Rosa RIVERA, appellant, v. 916 PEEKSKILL MAIN REALTY, INC., et al., respondents.
In an action to recover damages for personal injuries, the plaintiff appeals from an order of the Supreme Court, Westchester County (Ecker, J.), dated May 27, 2016, which granted the defendants' motion for summary judgment dismissing the complaint.
ORDERED that the order is affirmed, with costs.
The plaintiff commenced this action after she allegedly fell as she entered premises owned by the defendant 916 Peekskill Main Realty, Inc., and leased by the defendant Main Street Food Center. The plaintiff testified at her deposition that she fell on a carpet located adjacent to the entrance door, but was unable to identify any defect in the carpet that caused her to fall. The defendants moved for summary judgment dismissing the complaint, contending that the plaintiff did not know what caused her to fall. The Supreme Court granted the motion.
To impose liability upon a defendant for a plaintiff's injuries, there must be evidence showing the existence of a dangerous or defective condition, and that the defendant either created the condition or had actual or constructive notice of it and failed to remedy it within a reasonable time (see Giannotti v. Hudson Val. Fed. Credit Union, 133 AD3d 711, 711–712; Winder v. Executive Cleaning Servs., LLC, 91 AD3d 865). “ ‘In a trip-and-fall case, a plaintiff's inability to identify the cause of the fall is fatal to the cause of action, because a finding that the defendant's negligence, if any, proximately caused the plaintiff's injuries would be based on speculation’ “ (Bryant v. Loft Bookstore Café, LLC, 138 AD3d 664, 665, quoting Rivera v. J. Nazzaro Partnership, L.P., 122 AD3d 826, 827; see Viviano v. Keycorp, 128 AD3d 811; DiLorenzo v. S.I.J. Realty Co., LLC, 115 AD3d 701, 702).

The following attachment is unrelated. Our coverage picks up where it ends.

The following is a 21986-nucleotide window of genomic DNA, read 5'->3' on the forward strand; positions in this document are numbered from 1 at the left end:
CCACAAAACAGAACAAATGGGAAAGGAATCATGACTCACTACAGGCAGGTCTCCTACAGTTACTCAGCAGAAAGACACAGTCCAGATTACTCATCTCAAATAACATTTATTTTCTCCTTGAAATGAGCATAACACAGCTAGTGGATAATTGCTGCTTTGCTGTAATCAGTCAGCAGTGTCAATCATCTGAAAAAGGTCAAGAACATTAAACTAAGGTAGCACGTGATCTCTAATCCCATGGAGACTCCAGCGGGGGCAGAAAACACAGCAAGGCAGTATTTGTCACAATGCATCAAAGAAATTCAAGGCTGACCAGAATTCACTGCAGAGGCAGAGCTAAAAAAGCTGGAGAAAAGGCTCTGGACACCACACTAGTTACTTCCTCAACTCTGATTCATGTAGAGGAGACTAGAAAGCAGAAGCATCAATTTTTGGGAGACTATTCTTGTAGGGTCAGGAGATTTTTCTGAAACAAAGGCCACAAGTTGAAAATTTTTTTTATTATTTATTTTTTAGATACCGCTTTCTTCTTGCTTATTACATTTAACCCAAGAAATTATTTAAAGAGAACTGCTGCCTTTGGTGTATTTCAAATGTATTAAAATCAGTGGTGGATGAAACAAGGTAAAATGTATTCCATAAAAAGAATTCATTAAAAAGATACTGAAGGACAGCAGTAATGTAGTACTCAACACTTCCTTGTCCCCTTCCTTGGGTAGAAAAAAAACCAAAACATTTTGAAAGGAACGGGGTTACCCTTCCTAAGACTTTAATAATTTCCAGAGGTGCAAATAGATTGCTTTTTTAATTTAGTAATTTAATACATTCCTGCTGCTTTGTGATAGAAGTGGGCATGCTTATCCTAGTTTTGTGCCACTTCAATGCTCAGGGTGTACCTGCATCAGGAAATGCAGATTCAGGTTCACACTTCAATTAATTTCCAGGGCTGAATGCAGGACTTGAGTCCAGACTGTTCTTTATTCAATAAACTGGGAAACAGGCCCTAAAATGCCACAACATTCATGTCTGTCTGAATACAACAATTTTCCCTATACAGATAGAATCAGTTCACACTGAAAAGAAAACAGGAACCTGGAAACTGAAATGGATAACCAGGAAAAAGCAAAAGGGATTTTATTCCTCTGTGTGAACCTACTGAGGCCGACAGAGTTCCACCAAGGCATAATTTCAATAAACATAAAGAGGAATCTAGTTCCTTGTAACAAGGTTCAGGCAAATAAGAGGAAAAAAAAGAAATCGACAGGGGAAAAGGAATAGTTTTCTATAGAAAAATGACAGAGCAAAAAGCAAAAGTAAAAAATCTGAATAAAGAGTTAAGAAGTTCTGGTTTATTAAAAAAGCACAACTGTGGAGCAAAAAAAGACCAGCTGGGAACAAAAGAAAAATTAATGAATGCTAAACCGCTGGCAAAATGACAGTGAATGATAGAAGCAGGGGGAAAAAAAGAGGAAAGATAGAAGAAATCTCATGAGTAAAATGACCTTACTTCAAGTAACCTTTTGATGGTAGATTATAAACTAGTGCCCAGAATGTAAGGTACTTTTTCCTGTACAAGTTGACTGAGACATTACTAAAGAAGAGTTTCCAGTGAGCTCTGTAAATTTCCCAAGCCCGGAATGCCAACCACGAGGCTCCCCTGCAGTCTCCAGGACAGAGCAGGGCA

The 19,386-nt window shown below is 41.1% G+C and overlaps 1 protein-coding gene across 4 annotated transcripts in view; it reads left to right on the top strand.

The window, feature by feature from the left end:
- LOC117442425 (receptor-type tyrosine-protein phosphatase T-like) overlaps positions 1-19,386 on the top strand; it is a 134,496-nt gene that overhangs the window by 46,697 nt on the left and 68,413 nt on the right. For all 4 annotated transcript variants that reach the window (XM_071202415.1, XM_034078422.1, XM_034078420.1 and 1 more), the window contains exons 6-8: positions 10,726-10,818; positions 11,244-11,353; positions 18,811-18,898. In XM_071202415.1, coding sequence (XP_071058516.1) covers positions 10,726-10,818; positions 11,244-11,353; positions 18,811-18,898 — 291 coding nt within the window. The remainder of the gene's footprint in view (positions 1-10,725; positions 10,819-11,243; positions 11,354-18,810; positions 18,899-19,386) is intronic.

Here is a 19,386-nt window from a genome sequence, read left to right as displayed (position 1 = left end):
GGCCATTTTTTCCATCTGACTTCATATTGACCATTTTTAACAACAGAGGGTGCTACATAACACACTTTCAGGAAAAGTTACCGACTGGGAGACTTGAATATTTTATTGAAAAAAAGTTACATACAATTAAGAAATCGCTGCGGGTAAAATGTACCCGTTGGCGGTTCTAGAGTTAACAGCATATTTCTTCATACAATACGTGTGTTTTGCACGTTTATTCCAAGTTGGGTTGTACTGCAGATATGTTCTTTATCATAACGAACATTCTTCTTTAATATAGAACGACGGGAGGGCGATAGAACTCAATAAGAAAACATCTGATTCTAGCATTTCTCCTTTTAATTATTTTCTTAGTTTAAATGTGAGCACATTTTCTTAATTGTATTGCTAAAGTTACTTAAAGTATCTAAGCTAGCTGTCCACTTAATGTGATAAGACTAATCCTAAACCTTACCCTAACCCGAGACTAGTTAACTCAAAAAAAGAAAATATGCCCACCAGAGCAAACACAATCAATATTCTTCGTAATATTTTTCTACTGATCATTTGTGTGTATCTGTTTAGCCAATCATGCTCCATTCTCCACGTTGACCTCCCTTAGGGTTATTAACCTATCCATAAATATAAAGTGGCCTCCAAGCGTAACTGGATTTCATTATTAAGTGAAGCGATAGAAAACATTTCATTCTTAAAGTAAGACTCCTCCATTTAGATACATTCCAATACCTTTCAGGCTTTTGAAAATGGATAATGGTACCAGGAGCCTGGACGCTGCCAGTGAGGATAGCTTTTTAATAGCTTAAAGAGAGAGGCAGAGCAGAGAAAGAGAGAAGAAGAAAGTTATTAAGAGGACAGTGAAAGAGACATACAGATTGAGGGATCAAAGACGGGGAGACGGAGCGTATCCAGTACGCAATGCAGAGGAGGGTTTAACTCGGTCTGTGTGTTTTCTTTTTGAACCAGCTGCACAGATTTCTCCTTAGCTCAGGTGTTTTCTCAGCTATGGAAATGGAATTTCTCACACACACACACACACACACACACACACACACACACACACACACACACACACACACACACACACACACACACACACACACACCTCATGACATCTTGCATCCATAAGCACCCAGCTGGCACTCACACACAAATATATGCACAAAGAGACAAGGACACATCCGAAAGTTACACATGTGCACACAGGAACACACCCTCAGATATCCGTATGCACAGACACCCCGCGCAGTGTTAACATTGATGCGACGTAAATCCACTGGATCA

Here, the defendants established, prima facie, that the plaintiff did not know what caused her to fall and that it would be speculative to assume that the front entrance carpet, which the plaintiff confirmed was laying flat on the interior floor before she stepped on it, caused her to fall (see Giannotti v. Hudson Val. Fed. Credit Union, 133 AD3d at 712; Winder v. Executive Cleaning Servs., LLC, 91 AD3d at 866; Drago v. DeLuccio, 79 AD3d 966; Penn v. Fleet Bank, 12 AD3d 584). In opposition, the plaintiff failed to raise a triable issue of fact.
Accordingly, the Supreme Court properly granted the defendants' motion for summary judgment dismissing the complaint.